Fedora is a fine distro too, but I can't make myself use it. Maybe I'm doing something wrong and you can clue me in, but I can use apt to download, install and upgrade hundreds of packages in the time it takes to use Yum to install/update a dozen packages. And, forget about the graphical Yum updater. More often than not I just assume it's hung and kill it. And, although I never seem to encounter dependency issues on Debian and Ubuntu-based distros, I still run into problems with Fedora.
PCLinuxOS, a souped-up version of Mandriva, is great, but it's currently behind the times. Maybe I'll rave about the next stable release.
OpenSUSE is a great distro too, but I refuse to use it as long it's tainted by association with Novell and its deal with Microsoft. It's not like it offers anything compelling over dozens of alternatives.
I ended my love affair with Gentoo quite a while ago, when it lost its direction and became a source of out-of-date or broken packages. However, the Gentoo-based Sabayon Linux will knock your socks off and make them dance around the room. Sabayon is comprehensive in scope and is the only distro that automatically set up the fancy 3-D environment without my having to tweak anything. The only thing I don't like about Sabayon is that I get errors when I try to update software with the Gentoo portage system. I get the impression you're just supposed to update via new Sabayon distributions as they're released. Eh, okay, but I am still going to see if I can get portage working.
I run Damn Small Linux on my old Compaq notebook with 256MB of RAM simply because it won't run anything more bloated than that.
Believe it or not, I tried even more distributions last month than these, but I've run out of room. I hope you'll try at least a few of the above. I don't think you can go wrong with any of them.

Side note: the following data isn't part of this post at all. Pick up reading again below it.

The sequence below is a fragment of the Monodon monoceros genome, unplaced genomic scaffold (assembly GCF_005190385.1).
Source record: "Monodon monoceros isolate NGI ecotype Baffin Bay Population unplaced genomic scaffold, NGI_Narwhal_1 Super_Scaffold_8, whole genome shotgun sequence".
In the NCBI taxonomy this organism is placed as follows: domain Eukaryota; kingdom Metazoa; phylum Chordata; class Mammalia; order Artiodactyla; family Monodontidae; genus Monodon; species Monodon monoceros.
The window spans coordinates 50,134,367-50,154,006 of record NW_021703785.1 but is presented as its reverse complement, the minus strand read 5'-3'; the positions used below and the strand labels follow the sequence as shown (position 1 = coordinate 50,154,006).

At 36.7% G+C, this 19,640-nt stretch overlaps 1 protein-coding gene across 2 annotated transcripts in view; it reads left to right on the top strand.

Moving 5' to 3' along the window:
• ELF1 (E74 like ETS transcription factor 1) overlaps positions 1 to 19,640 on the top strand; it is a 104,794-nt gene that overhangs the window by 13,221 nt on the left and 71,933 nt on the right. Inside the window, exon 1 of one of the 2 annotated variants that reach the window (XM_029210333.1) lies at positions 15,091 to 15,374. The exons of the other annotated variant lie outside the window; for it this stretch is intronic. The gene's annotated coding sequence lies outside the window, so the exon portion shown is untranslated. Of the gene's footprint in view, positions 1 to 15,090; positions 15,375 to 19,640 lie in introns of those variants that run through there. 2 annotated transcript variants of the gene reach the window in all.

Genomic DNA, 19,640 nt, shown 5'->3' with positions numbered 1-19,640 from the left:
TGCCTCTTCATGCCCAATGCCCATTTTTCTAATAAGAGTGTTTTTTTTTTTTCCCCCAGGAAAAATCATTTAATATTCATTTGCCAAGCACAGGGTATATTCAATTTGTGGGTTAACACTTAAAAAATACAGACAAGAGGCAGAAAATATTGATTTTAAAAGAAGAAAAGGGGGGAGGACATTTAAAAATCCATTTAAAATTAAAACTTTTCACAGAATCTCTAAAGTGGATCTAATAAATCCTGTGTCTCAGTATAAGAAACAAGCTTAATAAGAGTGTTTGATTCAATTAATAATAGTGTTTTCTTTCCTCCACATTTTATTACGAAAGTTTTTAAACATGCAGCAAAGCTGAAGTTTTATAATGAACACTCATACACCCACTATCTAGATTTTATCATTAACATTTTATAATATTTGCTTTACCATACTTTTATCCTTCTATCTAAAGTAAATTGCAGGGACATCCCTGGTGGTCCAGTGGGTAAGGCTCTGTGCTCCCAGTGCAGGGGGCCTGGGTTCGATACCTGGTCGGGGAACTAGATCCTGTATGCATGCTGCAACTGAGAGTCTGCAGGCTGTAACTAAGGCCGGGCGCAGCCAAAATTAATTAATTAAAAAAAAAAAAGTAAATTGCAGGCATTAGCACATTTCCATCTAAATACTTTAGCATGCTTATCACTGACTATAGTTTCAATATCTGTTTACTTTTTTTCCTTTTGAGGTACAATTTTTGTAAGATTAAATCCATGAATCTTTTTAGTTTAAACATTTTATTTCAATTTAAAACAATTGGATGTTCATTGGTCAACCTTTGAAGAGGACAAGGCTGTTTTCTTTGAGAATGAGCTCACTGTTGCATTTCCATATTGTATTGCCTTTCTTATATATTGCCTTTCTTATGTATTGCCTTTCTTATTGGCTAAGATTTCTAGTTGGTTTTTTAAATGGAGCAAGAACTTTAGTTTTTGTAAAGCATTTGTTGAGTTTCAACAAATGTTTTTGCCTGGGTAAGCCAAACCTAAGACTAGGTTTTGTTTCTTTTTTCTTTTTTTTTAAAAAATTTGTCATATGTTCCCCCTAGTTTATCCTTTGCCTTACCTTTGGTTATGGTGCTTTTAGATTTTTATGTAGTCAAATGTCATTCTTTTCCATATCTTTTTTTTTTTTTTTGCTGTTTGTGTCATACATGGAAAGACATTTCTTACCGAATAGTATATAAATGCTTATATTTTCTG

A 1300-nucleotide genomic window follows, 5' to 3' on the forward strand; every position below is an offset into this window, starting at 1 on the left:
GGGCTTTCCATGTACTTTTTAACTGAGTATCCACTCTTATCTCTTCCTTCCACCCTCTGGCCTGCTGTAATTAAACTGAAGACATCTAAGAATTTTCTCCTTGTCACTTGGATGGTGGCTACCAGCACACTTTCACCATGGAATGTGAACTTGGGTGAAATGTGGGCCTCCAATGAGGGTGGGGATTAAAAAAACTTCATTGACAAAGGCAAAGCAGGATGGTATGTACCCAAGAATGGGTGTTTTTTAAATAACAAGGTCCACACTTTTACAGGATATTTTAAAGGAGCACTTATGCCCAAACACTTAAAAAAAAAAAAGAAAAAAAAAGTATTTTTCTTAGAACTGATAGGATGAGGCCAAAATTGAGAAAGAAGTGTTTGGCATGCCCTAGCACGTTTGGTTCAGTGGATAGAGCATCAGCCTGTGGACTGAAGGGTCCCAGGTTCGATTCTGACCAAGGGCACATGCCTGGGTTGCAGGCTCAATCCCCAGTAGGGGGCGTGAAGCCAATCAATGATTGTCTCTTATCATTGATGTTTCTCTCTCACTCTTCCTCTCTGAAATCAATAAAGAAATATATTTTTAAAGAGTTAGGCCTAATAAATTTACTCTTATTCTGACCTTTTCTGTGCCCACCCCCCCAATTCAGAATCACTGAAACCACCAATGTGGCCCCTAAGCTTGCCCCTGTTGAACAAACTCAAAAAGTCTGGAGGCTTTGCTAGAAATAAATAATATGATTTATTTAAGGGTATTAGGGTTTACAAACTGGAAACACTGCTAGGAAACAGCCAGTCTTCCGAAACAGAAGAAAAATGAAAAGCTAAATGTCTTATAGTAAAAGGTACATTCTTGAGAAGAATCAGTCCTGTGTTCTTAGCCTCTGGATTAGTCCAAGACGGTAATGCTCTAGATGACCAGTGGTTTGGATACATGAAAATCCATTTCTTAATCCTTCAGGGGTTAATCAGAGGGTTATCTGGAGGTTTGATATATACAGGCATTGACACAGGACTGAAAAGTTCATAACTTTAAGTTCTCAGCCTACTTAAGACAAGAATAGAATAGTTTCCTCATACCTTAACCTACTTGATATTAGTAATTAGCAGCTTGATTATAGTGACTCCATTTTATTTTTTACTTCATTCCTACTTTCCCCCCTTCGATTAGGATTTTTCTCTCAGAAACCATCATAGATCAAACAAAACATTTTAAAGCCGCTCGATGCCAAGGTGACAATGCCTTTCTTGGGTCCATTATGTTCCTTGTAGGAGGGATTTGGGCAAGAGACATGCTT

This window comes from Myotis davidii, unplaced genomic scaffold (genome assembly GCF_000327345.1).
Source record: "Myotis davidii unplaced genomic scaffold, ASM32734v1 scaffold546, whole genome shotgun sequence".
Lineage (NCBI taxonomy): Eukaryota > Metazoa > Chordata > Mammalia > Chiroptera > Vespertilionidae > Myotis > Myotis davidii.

Nicholas Petreley is Editor in Chief of Linux Journal and a former programmer, teacher, analyst and consultant who has been working with and writing about Linux for more than ten years.
Practical Task Scheduling Deployment
July 20, 2016 12:00 pm CDT
One of the best things about the UNIX environment (aside from being stable and efficient) is the vast array of software tools available to help you do your job. Traditionally, a UNIX tool does only one thing, but does that one thing very well. For example, grep is very easy to use and can search vast amounts of data quickly. The find tool can find a particular file or files based on all kinds of criteria. It's pretty easy to string these tools together to build even more powerful tools, such as a tool that finds all of the .log files in the /home directory and searches each one for a particular entry. This erector-set mentality allows UNIX system administrators to seem to always have the right tool for the job.
Cron traditionally has been considered another such a tool for job scheduling, but is it enough? This webinar considers that very question. The first part builds on a previous Geek Guide, Beyond Cron, and briefly describes how to know when it might be time to consider upgrading your job scheduling infrastructure. The second part presents an actual planning and implementation framework.